Sunday, February 24, 2008

Vista and Silverlight Deal between Microsoft and the Library of Congress

Slashdot via Cory Doctorow and Boing Boing and they via GCN.com with a hat tip to public.resource.org sound the alarm on the new deal between Microsoft and the Library of Congress on Vista and Silverlight.

It definitely looks like a win-win deal on both sides to us. The public wins too.

Saturday, February 16, 2008

Open-Access Law Libraries

OK, we were surprised, but the link is courtesy of a hat tip to Instapundit, linking to TaxProf Blog writing on, of all things, open-access law libraries, with his own hat tip to David Lat and Above the Law on Some Cool New Research Tools (A'nd they're free, too!).

Thursday, February 14, 2008

German Library Law, Library Science and Academic Publication in German : Bibliotheksrecht, Bibliothekswesen, Wissenschaftliches Publizieren

For those of our readers who speak or read German, Eric Steinhauer is a German librarian
(Dr. jur. Eric W. Steinhauer, Bibliotheksrat an der Bibliothek der Technischen Universität in Ilmenau/Thür : Librarian, Technical University of Ilmenau; Lecturer for Library Law, Bavarian Library School/Bavarian State Library in Munich, Germany )
who has two blogs, Bibliotheksrecht (Library Law) and Skriptorium, and a website Bibliotheksrecht und Bibliothekswesen focusing on library law, library science and academic publication.

Among his own publications is the presentation in English, "Digital library services and the amended copyright act in Germany", 20 November 2007, International Round Table "Digital Libraries and Copyright", Riga, Latvia.

Robert Darnton, Harvard Library Director, Outlines Harvard Arts & Sciences Faculty Adoption of Mandatory Opt-Out Open Access Academic Publication

The biggest academic news of the year is the adoption by the Harvard Faculty of Arts & Sciences of a mandatory "open access" opt-out policy regarding scholarly articles published by that faculty. Via The Chronicle of Higher Education, we are blogported to the Open Access News of Peter Suber as also to Robert Darnton, Director of the Harvard University Library, and his article at the Harvard Crimson, which outlined the new policy prior to the acceptance vote:

"Although this initiative is being submitted to the Faculty of Arts and Sciences, it concerns all the faculties of the University. All of them face the same problems. Harvard Medical School, for example, is working on ways to help its faculty members comply with the recent legislation by Congress mandating that all articles based on research funded by the National Institutes of Health be made openly accessible through PubMed Central, the database maintained by the National Library of Medicine.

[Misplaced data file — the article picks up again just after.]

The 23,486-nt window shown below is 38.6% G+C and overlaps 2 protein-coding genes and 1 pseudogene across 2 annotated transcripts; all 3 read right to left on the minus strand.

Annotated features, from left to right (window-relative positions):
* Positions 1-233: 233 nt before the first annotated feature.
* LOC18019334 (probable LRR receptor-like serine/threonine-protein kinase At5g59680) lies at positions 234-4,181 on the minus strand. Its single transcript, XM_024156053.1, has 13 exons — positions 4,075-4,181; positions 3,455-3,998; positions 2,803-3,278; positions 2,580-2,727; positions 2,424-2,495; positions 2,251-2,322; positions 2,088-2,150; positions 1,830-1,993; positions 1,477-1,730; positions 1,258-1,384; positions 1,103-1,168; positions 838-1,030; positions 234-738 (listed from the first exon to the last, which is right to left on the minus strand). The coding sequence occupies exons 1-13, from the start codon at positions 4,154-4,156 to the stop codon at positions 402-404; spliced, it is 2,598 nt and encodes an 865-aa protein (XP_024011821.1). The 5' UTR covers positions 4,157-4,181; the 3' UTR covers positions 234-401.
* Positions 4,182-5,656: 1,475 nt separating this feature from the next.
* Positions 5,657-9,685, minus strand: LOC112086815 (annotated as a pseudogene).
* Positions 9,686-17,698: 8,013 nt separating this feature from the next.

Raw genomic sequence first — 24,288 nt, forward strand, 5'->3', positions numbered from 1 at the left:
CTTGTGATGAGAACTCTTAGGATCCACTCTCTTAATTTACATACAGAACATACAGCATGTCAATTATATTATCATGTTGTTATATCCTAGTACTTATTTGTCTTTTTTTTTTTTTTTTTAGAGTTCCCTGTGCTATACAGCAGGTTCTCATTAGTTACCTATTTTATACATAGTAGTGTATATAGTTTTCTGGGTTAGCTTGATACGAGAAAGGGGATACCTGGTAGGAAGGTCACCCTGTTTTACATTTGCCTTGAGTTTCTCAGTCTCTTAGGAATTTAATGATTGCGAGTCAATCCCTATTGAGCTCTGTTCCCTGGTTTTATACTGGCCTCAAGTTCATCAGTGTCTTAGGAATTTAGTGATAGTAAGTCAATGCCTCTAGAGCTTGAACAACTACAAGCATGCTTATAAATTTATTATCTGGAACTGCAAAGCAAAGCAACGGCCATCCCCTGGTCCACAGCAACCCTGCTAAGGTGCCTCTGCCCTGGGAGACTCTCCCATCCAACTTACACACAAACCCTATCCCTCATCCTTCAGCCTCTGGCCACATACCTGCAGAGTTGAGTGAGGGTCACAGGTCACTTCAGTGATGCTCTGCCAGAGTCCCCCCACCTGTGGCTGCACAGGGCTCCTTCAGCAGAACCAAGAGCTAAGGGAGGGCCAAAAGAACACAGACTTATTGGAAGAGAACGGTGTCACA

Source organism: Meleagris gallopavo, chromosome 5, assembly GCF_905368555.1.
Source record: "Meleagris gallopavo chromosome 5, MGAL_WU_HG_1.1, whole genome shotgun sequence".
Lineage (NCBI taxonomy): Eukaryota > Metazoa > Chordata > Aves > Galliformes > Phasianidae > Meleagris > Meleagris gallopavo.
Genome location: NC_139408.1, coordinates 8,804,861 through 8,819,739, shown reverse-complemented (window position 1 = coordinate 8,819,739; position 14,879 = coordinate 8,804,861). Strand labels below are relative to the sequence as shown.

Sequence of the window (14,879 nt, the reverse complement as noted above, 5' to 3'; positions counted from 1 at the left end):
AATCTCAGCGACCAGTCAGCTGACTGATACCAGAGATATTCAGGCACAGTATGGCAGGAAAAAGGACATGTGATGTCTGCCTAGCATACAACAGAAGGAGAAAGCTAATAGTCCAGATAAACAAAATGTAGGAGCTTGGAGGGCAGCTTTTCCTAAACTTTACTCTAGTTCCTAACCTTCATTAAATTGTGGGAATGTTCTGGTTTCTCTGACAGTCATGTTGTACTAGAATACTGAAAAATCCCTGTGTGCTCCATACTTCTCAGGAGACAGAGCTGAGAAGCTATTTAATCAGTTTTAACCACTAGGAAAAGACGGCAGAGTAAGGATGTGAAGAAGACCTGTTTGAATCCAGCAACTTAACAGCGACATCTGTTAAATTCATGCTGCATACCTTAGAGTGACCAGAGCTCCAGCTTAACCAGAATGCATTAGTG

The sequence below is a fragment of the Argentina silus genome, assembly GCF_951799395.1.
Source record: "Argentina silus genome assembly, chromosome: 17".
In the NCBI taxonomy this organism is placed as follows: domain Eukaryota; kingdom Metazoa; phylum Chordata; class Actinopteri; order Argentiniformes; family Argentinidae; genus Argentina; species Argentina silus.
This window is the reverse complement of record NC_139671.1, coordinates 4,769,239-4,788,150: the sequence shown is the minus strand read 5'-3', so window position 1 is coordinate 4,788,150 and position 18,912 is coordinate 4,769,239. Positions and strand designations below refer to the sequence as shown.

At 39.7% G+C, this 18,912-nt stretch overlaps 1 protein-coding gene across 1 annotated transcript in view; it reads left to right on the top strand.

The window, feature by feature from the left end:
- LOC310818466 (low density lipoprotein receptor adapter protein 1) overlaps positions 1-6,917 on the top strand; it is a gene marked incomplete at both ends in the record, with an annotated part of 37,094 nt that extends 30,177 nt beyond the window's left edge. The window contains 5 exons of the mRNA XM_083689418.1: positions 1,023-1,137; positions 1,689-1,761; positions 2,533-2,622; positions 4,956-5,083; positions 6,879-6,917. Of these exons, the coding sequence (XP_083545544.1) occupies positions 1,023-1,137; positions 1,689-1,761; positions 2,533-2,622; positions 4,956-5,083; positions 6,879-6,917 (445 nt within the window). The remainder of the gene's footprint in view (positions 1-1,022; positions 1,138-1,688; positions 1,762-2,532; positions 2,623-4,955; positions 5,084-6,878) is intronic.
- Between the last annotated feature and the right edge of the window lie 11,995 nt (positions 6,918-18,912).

The Harvard University Library will set up an Office for Scholarly Communication to make the open-access repository an instrument for access to research across all disciplines in the spirit of the “one-university” environment that the HOLLIS catalog now provides for holdings in all the libraries, more than 80 of them, throughout the University system. The Office for Scholarly Communication will also promote maximum cooperation by the faculty. Many repositories already exist in other universities, but they have failed to get a large proportion of faculty members to submit their articles. The deposit rate at the University of California is 14 percent, and it is much lower in most other places. By mandating copyright retention and by placing those rights in the hands of the institution running the repository, the motion will create the conditions for a high deposit rate.


What further sets Harvard’s proposal apart from the others is its opt-out provision. Whereas other repositories depend on faculty opting in by volunteering to provide digitized copies of their work, the Harvard system would have all faculty members grant a non-exclusive permission to the President and Fellows of Harvard to distribute their articles. The system would be collective but not coercive. Anyone who wanted to retain exclusive rights to her- or himself could do so by obtaining a waiver. Of course, those who cooperate with the system will also retain full rights to the publication of their work. By sharing those rights with Harvard, they sacrifice nothing; and they will have the collective weight of Harvard behind them if they resist a journal’s demand for exclusive rights. We have designed a legal memorandum called an author’s addendum to reinforce them in negotiations with commercial publishers."


Harvard thus becomes "the first university in the United States to mandate open access to its faculty members’ research publications".

This is the beginning of a revolution in academic publishing.

The text of the resolution presented to the Harvard Faculty of Arts and Sciences was:

"On behalf of the Provost’s Committee on Scholarly Publishing, Professor S. Shieber will
move:

The Faculty of Arts and Sciences of Harvard University is committed to disseminating the
fruits of its research and scholarship as widely as possible. In keeping with that commitment, the Faculty adopts the following policy: Each Faculty member grants to the President and Fellows of Harvard College permission to make available his or her scholarly articles and to exercise the copyright in those articles. In legal terms, the permission granted by each Faculty member is a nonexclusive, irrevocable, paid-up, worldwide license to exercise any and all rights under copyright relating to each of his or her scholarly articles, in any medium, and to authorize others to do the same, provided that the articles are not sold for a profit. The policy will apply to all scholarly articles written while the person is a member of the Faculty except for any articles completed before the adoption of this policy and any articles for which the Faculty member entered into an incompatible licensing or assignment agreement before the adoption of this policy. The Dean or the Dean’s designate will waive application of the policy for a particular article upon written request by a Faculty member explaining the need.